Israel Space Agency fears launchpad explosion could jeopardize China deal

Agence France-Presse
Israel's Space Agency

A specialist works on a solar battery, being constructed for the Israeli AMOS-5 space telecommunication satellite, at the open joint-stock company Reshetnev Information Satellite Systems in the Siberian town of Zheleznogorsk, on March 31, 2011.

Llya Naymushin/Retuers

The launchpad destruction of an advanced Israeli communications satellite may have dealt a blow to the country's aerospace industry, the Israel Space Agency (ISA) said Friday.

The unmanned SpaceX Falcon 9 rocket exploded during a test in Florida on Thursday, destroying the Israeli-built and -owned Amos 6 satellite that Facebook planned to use to beam high-speed internet to sub-Saharan Africa.

Dramatic footage broadcast by ABC News showed the rocket burst into a ball of flame amid what appeared to be a succession of blasts — sending its payload tumbling to the ground as a dense plume of black smoke filled the air.

ISA chairman Yitzhak Ben Yisrael said the blast's shock waves could reverberate far beyond Cape Canaveral.

He said the incident could jeopardize a pending deal for the sale of private Israeli firm and Amos-operator Spacecom to China's Xinwei group, reportedly worth $285 million and conditional on the satellite successfully entering service.

"This is the second blow, ahead of the Chinese deal," Ben Yisrael said, recalling the blackout of the Amos 5 satellite, which like Amos 6 was owned and operated by Spacecom.

Communication with the Franco-Italian made Amos 5 was lost in November 2015, four years after it was launched from Kazakhstan.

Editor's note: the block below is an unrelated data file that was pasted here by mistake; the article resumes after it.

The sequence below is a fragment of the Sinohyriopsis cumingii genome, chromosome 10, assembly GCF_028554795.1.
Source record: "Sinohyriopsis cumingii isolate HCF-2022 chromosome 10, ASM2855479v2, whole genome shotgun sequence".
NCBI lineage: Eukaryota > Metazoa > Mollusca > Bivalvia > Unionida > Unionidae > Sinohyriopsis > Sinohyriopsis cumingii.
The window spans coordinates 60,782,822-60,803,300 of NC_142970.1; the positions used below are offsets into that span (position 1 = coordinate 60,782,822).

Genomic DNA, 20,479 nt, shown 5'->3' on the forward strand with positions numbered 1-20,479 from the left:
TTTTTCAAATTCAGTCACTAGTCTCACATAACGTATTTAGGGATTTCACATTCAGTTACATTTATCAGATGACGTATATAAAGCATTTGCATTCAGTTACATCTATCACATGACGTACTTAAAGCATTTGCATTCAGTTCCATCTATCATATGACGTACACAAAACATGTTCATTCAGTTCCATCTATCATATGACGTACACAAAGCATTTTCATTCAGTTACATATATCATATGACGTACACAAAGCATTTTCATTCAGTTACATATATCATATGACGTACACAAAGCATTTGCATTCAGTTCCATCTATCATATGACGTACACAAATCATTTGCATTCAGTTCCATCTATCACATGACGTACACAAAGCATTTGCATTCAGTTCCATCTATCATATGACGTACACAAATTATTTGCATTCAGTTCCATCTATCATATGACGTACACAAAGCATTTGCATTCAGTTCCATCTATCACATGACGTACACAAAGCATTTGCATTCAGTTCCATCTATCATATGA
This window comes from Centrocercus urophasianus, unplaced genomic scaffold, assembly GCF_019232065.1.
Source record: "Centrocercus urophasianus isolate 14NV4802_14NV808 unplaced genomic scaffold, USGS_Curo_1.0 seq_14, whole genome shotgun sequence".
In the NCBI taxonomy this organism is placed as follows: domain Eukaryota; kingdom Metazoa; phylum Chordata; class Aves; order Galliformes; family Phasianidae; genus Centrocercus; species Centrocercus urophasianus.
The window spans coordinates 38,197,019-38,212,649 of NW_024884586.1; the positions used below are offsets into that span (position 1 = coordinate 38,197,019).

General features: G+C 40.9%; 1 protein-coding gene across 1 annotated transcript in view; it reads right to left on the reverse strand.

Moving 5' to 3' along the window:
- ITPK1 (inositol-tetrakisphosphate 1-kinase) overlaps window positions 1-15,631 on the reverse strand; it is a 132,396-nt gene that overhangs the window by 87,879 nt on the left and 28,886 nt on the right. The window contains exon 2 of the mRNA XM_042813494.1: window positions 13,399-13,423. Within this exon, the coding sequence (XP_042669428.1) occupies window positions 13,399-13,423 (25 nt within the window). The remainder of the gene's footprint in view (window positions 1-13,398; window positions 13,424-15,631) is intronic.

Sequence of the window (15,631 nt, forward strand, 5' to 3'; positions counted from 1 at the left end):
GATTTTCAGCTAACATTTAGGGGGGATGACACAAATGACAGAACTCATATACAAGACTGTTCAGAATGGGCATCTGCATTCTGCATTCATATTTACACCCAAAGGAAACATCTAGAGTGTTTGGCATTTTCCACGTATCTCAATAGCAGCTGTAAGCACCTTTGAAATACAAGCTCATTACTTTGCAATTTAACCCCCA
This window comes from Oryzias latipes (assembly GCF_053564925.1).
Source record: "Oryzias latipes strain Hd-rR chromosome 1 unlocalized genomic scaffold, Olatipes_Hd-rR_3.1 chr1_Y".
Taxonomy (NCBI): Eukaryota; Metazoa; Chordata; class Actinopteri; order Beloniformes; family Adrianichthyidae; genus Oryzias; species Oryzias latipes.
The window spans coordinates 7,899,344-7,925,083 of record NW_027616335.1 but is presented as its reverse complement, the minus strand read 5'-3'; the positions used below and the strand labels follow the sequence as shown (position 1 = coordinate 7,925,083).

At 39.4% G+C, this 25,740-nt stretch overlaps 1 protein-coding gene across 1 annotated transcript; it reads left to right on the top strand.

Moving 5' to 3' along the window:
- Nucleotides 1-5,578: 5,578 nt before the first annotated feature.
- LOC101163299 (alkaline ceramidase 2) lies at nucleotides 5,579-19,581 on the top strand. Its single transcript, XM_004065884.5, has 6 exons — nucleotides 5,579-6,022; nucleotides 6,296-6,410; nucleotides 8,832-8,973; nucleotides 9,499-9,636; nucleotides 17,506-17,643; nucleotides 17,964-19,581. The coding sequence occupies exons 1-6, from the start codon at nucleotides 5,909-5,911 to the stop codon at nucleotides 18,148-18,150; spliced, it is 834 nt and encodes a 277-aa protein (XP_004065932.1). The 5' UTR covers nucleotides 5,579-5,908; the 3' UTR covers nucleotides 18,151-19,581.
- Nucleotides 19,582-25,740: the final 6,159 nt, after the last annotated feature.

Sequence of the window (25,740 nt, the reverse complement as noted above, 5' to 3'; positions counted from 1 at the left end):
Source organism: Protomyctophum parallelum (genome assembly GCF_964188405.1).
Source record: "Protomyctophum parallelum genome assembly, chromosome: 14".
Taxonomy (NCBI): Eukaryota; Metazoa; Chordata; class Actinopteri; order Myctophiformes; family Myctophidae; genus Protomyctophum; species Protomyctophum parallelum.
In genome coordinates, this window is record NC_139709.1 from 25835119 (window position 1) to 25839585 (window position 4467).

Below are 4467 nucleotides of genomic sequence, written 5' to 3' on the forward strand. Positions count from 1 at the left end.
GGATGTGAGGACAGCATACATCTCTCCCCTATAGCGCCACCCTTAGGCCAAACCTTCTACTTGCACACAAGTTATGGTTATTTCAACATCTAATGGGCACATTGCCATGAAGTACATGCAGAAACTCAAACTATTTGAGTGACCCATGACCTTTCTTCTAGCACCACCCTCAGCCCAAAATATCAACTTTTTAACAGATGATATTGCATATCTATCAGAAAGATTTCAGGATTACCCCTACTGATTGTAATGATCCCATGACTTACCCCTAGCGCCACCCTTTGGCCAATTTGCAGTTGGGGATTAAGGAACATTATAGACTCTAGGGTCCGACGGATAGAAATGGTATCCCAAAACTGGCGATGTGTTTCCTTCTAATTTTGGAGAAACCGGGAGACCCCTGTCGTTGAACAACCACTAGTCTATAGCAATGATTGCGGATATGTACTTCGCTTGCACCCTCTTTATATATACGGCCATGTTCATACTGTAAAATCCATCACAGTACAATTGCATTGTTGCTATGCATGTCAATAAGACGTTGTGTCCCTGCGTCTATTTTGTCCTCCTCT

"There is a major question about the launch and I very much hope that Spacecom is strong enough to overcome these things and to order a new satellite," Ben Yisrael told Israeli public radio. 

"If it orders a new satellite, it will take between two and three years to fill the gap."

'Strategic' business for Israel

Amos 6 manufacturer Israel Aircraft Industries (IAI) said the satellite was "the largest and most advanced communications satellite ever built in Israel."

"Obviously, we are disappointed about this incident in the launch vehicle and are ready and willing to assist Spacecom in any manner," it said.

"The communications satellite business is strategic for IAI and the State of Israel."

The Israel Space Agency, part of the country's science ministry, said that "support for the space industry in Israel will continue with the aim of continuing at the forefront of technology."

It said Science Minister Ofir Akunis would convene industry leaders on Sunday for "an emergency debate and situation report."

David Zusiman, former project manager for the Amos 3 and 4 satellite projects and involved with the early stages of Amos 6, said the explosion was a setback but not necessarily a disaster.

"Amos 6 can be replaced by an identical satellite which it will be possible to order immediately, thanks to the insurance money they will get," he said in an interview on public radio.

"The insurance is supposed to cover the cost of a complete satellite, including a new launch."

The Amos 6 has an estimated value of between $200 million and $300 million, according to John Logsdon, former director of the Space Policy Institute at George Washington University.

"The problem is that Amos 6 was supposed to replace Amos 2 which is now quite old and needs replacing," Zusiman says.

"There are a number of satellites on the international market which could match Amos 2, they are also old but they could still work for a few more years," he says.

"The clients who bought the extra capability of Amos 6 could suffer damage because it sets back their programs by two to three years," he says. "I don't know if the image of the Israeli space industry will be harmed."

Logsdon concludes: "From a rational point of view there was a fault with a small part of the system. The rocket is reliable, it works. The IAI satellite has 100 percent success in space, something very rare." 

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